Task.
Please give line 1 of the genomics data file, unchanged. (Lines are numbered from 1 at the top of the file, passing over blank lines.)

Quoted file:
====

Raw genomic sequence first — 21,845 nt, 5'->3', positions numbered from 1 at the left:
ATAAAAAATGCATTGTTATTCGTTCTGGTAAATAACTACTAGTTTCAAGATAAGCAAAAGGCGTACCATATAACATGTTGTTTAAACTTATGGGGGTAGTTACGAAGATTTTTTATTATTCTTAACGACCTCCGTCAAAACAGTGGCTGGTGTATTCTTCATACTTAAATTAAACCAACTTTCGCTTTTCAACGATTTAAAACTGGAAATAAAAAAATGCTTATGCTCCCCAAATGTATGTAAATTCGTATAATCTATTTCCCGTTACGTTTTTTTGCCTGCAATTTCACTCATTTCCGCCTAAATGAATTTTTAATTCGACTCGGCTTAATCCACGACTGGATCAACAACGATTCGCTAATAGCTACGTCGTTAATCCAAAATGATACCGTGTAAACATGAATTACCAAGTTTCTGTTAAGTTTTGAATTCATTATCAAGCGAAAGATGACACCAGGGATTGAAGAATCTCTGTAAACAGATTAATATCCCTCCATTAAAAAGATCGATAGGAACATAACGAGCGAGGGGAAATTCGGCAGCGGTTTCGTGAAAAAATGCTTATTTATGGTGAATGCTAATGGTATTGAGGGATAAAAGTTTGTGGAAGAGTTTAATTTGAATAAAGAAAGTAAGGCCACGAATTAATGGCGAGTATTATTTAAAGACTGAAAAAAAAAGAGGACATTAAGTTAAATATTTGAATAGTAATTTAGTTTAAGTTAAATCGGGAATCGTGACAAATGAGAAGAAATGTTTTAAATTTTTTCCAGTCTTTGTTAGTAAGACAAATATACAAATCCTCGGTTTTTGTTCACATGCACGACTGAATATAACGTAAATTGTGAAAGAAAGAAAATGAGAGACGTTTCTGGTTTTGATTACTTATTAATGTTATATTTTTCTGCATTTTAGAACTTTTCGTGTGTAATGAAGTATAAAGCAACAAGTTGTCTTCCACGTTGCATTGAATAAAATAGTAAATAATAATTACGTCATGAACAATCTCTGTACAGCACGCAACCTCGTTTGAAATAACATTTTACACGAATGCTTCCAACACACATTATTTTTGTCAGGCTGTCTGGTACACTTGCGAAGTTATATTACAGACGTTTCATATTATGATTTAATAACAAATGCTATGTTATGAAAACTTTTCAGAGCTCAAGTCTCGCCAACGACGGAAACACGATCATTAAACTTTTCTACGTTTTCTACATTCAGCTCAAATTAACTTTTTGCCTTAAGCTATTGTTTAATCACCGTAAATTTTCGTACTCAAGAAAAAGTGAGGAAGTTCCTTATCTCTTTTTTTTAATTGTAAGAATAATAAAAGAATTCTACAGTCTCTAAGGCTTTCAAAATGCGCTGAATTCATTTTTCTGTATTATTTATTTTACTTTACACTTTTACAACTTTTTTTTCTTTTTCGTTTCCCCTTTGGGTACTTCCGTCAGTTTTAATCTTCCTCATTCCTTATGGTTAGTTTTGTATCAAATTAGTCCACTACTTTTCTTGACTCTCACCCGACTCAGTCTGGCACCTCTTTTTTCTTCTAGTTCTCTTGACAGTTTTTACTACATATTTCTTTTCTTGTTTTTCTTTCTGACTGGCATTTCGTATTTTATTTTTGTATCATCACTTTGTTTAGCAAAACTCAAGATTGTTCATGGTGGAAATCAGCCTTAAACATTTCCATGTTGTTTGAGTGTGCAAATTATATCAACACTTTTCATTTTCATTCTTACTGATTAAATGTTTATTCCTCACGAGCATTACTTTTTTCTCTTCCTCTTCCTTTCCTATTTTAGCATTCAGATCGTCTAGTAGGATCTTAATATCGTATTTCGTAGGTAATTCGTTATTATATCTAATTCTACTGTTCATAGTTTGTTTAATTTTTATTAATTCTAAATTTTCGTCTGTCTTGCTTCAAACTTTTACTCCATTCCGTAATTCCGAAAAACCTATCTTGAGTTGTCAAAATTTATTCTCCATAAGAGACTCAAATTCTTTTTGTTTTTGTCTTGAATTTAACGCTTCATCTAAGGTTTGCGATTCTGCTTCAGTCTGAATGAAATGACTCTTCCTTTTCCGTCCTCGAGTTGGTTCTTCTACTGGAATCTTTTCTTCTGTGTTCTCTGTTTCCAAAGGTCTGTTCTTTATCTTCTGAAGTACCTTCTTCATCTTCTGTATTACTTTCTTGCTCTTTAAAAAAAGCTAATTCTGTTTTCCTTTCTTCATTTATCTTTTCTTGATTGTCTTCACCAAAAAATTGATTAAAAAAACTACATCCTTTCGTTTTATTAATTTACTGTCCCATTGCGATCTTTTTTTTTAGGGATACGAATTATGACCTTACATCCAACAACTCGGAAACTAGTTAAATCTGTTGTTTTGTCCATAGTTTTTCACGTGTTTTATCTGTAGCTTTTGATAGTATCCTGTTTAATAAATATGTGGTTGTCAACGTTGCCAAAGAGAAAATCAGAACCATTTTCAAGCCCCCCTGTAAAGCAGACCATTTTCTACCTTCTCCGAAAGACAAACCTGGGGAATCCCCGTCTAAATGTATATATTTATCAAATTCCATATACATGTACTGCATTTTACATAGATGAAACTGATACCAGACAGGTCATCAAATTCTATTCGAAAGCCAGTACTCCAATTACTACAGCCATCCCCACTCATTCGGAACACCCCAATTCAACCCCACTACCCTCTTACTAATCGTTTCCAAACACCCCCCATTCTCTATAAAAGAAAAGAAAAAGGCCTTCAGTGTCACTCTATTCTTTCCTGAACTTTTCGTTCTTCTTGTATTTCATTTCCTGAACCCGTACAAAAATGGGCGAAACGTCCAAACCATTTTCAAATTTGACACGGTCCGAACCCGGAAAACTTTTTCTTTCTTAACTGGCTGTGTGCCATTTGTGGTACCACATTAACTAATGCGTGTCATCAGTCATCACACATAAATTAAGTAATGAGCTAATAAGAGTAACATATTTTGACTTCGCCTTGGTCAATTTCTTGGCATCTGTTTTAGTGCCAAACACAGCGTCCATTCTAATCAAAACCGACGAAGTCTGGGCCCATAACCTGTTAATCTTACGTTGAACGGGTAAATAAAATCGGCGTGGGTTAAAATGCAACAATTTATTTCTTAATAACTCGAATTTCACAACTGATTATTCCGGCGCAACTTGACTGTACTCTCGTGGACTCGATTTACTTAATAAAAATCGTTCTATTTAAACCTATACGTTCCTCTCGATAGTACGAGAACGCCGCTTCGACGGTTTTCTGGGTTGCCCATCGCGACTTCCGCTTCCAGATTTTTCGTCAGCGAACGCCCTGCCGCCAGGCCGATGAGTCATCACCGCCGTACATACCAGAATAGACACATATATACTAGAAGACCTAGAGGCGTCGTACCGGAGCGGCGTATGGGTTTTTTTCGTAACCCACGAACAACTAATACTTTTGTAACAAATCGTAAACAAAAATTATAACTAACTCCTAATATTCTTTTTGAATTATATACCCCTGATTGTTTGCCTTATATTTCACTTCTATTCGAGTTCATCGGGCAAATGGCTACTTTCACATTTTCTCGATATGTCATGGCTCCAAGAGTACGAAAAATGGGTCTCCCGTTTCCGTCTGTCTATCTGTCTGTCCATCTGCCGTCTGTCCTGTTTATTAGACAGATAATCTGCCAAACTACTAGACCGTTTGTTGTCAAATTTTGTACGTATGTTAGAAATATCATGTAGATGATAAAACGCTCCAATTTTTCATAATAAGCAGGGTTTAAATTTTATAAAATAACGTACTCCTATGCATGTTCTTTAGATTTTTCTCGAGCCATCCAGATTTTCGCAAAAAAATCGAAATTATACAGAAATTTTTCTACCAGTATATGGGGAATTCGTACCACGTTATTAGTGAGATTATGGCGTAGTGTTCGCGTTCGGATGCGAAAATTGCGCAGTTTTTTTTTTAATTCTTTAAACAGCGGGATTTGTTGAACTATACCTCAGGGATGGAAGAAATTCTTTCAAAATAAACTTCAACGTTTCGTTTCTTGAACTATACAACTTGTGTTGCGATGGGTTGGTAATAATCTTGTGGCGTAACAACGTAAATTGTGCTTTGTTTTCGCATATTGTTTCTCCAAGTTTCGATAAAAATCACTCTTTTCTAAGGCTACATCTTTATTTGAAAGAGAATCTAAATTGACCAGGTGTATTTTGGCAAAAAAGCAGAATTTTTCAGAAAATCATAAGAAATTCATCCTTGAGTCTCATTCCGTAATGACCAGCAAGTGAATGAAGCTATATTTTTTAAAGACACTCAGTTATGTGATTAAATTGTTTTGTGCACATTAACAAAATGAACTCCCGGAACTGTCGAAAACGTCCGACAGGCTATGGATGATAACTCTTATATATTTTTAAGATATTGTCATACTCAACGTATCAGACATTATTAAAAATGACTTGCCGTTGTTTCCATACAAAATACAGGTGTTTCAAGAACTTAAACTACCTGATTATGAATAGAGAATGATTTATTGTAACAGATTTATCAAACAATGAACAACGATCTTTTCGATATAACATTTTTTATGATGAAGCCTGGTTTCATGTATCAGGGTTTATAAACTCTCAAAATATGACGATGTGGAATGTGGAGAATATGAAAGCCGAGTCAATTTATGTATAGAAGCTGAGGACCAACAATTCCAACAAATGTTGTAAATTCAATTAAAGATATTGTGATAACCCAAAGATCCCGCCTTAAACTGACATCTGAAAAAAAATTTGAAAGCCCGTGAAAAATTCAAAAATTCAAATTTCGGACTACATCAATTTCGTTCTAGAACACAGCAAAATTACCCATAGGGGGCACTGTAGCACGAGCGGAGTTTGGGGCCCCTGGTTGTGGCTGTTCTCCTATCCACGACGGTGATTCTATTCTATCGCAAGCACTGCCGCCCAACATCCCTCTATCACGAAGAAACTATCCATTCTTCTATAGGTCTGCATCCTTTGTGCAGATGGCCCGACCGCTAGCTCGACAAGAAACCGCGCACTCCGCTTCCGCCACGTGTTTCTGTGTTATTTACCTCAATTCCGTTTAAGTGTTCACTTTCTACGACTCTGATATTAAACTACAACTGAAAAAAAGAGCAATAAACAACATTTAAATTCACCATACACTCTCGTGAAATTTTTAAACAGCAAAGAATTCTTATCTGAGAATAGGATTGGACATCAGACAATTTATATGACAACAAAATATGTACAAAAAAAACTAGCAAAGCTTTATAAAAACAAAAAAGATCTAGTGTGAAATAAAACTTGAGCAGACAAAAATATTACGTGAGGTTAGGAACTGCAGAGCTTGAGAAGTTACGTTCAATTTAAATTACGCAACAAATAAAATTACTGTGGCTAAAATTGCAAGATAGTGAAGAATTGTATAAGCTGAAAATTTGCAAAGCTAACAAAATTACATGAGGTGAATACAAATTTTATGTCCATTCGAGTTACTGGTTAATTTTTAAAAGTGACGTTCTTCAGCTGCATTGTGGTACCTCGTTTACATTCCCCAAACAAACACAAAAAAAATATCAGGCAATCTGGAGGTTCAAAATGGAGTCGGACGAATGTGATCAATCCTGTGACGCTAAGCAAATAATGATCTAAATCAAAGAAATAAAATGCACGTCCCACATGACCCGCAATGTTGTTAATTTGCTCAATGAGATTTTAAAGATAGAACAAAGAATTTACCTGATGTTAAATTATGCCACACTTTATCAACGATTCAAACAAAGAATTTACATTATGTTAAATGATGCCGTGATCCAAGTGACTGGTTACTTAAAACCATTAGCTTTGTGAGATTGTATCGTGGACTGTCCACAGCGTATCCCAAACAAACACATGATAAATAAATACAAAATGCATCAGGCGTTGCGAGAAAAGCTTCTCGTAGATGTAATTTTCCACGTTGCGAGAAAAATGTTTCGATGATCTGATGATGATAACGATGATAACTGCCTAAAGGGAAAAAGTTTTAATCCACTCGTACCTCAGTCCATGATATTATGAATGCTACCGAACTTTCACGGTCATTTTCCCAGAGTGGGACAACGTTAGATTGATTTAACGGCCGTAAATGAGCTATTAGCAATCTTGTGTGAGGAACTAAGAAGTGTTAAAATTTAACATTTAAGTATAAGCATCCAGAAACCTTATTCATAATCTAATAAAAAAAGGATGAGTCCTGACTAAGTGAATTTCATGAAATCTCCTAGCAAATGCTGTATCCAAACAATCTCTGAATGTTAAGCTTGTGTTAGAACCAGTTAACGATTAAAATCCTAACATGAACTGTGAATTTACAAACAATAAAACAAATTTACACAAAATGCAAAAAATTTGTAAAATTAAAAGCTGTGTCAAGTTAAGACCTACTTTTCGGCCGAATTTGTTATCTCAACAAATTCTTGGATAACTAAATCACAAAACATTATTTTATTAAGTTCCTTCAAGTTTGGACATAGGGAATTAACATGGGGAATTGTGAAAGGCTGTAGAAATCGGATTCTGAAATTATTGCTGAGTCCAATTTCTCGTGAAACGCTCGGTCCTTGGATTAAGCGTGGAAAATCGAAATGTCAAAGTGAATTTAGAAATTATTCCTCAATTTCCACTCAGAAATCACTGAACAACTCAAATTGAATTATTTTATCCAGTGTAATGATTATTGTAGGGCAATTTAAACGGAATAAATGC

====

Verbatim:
Raw genomic sequence first — 21,845 nt, 5'->3', positions numbered from 1 at the left: